I went to http://www.elm-chan.org/docs/lcd/hd44780_e.html in an attempt to find out how to make an LCD module work with the shortest timings. While the site does help with the initialization of the LCD, I feel as if it is not helping me enough.

Various sources state that for each LCD command or data processed, there is roughly a 40uS to 1.7mS delay before the command is complete.

The website mentions that I could poll the busy flag on the LCD but that would be too long of a delay (Its mentioned under the CPU load heading on the site).

So what I want to do is create a fixed delay in software so that the software continues to function even if the LCD gets disconnected from the circuit during operation.

The question is, where exactly do I implement the long microsecond delay in the code?

Do I insert the delay after I set enable to high (where green question mark is) or do I insert the delay after I set enable to low (where blue question mark is)?

I think its the latter, but I want to make sure.

LCD timing

  • \$\begingroup\$ For most operations you need both, before and after. And for some operations you need at least 1.52 ms \$\endgroup\$ – Maple Sep 20 '18 at 21:47

You should be looking at the datasheet for the LCD module, not at a typical application.

Anywhere the datasheet says you must meet a minimum delay time you need to make sure that you meet that delay. For the example timing diagram you provide, it looks like enable must be high for at least 450ns and its period must be at least 1000ns. You also need to make sure you meet the setup and hold times for R/S, RW, and DATA. Depending on how fast your processor can toggle a GPIO line you may need several short delays in the software.

  • \$\begingroup\$ I should be able to meet minimum delays easy. I'm using an AT89S52 with a 20Mhz crystal attached, so each instruction will execute at 0.54uS minimum, so if anything I could get away with a couple nop's \$\endgroup\$ – Mike Sep 21 '18 at 3:09

Since you need milli-second delays for the 'blue' part which is the LCD enable line set up some long term timers by doing this:

  1. Set up a real time clock (RTC) of 1 KHZ using a spare hardware timer. Resolution is 1 mS. It creates an interrupt (ISR) every mS to update any timers you have running or want to run.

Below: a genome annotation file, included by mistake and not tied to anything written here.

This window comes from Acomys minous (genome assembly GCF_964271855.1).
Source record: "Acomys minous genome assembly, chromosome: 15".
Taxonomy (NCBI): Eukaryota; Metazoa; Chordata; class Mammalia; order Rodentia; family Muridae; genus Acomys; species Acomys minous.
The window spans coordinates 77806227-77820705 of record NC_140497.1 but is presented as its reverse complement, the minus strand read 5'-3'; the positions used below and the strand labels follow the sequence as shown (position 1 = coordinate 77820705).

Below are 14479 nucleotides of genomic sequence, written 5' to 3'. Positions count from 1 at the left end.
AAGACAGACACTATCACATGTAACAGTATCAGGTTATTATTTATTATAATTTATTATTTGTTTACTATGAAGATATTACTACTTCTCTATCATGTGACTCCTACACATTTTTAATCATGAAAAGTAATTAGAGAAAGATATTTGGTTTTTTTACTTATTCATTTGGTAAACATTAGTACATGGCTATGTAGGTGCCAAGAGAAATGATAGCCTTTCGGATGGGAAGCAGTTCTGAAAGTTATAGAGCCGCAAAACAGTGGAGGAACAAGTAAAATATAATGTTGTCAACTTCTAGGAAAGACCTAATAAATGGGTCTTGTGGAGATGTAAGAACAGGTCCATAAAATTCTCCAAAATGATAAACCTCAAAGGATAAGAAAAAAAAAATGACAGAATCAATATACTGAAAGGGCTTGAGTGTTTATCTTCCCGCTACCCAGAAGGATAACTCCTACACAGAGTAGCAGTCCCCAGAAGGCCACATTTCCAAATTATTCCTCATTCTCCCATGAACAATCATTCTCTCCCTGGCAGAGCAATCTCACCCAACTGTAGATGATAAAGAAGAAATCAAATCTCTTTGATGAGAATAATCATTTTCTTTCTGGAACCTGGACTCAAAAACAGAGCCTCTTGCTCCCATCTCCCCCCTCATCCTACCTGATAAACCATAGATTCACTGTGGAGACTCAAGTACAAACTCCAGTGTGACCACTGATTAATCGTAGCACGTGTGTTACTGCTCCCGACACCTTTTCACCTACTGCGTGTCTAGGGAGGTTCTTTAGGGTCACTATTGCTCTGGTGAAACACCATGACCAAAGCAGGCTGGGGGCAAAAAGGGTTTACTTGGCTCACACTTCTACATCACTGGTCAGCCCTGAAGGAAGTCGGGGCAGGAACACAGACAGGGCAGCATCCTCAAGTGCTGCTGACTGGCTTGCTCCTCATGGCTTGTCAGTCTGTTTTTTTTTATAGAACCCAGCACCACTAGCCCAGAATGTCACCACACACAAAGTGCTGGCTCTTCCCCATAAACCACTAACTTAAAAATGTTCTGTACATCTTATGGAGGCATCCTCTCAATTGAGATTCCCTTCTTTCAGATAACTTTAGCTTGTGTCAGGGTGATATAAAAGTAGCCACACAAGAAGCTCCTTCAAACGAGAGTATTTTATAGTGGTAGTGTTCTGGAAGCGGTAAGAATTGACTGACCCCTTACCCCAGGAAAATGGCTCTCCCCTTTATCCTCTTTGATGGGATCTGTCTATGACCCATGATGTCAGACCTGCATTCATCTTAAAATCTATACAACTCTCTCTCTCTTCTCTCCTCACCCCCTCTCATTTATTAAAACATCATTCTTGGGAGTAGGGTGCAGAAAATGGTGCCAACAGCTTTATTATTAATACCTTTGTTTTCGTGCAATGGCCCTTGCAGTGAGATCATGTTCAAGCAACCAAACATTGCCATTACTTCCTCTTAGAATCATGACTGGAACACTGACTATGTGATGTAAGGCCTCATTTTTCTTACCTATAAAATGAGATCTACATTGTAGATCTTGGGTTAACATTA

2. Set up a second hardware timer (countdown) controlled by 2 bytes. Byte 'A' is the time you want to delay, which is loaded into the delay timer when you make a call to it. It also sets a control flag in a status byte 'B' which starts and stops the timer. Exit ISR when done. The RTC ISR needs to do as little as possible to maintain the timers and status bytes, then exit so the main program can run between interrupts. Since we are using only bytes the maximum delay is 256 milli-seconds, just over 1/4 of a second.

  3. They are updated by the ISR that runs at a 1 KHZ rate. It checks the status bytes of all long-term timers and presets it first time and sets a 'preset done' flag in the status byte. If already preset it check to see if the count is zero, so it sets the 'done' flag for that timer and clears the 'delay' byte. Exit ISR when done.

  4. If timer is running and not = zero then it is decremented by 1 and the 'busy' flag is set to '1' to let the main program (MPU) know it has to hold a certain pin in a high or low state. Exit ISR when done.

  5. Honestly these LCD's are so slow I reserved some MPU pins just for the 40 char by 4 line display. I created extra pins for RD, WR, CS, ALE, 8 bits data port just for the LCD and bit-bashed the LCD control pins to get what I wanted. I was using a PIC17C756 MPU with 64 pins so I had plenty to have a 'fast' data bus and a dedicated LCD bus-it was that slow.

I still have the assembler code I wrote in 2001 for that test device but it is 13,000 lines of code. The LCD handler consumed 3,000 lines of code plus almost 1 KB of ram. I created 3 layers for the LCD so I had a fixed background layer, a layer with variable data, and a top layer for the pointer and warning messages. Another 3,000 lines of 'canned' messages ended my code.

I would print some of the code in my answer but I do not know what parts might help you.


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